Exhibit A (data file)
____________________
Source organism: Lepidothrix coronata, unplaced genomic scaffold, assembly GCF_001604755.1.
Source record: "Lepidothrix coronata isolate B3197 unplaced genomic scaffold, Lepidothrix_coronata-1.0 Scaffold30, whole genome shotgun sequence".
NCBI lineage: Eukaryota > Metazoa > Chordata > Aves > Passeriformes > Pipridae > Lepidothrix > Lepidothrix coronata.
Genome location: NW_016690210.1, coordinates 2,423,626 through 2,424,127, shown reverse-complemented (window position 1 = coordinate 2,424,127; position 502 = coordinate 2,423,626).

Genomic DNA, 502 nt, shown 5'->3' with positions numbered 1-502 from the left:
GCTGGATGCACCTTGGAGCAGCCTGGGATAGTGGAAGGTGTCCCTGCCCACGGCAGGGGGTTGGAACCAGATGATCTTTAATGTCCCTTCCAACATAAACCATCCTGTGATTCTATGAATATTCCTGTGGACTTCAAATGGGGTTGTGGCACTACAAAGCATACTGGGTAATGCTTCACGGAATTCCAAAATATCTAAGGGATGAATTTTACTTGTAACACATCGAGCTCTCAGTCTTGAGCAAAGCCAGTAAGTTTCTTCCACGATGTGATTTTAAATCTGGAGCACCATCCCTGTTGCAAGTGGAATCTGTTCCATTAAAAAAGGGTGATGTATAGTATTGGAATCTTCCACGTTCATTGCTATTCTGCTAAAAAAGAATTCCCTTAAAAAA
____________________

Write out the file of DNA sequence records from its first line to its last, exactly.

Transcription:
Source organism: Lepidothrix coronata, unplaced genomic scaffold, assembly GCF_001604755.1.
Source record: "Lepidothrix coronata isolate B3197 unplaced genomic scaffold, Lepidothrix_coronata-1.0 Scaffold30, whole genome shotgun sequence".
NCBI lineage: Eukaryota > Metazoa > Chordata > Aves > Passeriformes > Pipridae > Lepidothrix > Lepidothrix coronata.
Genome location: NW_016690210.1, coordinates 2,423,626 through 2,424,127, shown reverse-complemented (window position 1 = coordinate 2,424,127; position 502 = coordinate 2,423,626).

Genomic DNA, 502 nt, shown 5'->3' with positions numbered 1-502 from the left:
GCTGGATGCACCTTGGAGCAGCCTGGGATAGTGGAAGGTGTCCCTGCCCACGGCAGGGGGTTGGAACCAGATGATCTTTAATGTCCCTTCCAACATAAACCATCCTGTGATTCTATGAATATTCCTGTGGACTTCAAATGGGGTTGTGGCACTACAAAGCATACTGGGTAATGCTTCACGGAATTCCAAAATATCTAAGGGATGAATTTTACTTGTAACACATCGAGCTCTCAGTCTTGAGCAAAGCCAGTAAGTTTCTTCCACGATGTGATTTTAAATCTGGAGCACCATCCCTGTTGCAAGTGGAATCTGTTCCATTAAAAAAGGGTGATGTATAGTATTGGAATCTTCCACGTTCATTGCTATTCTGCTAAAAAAGAATTCCCTTAAAAAA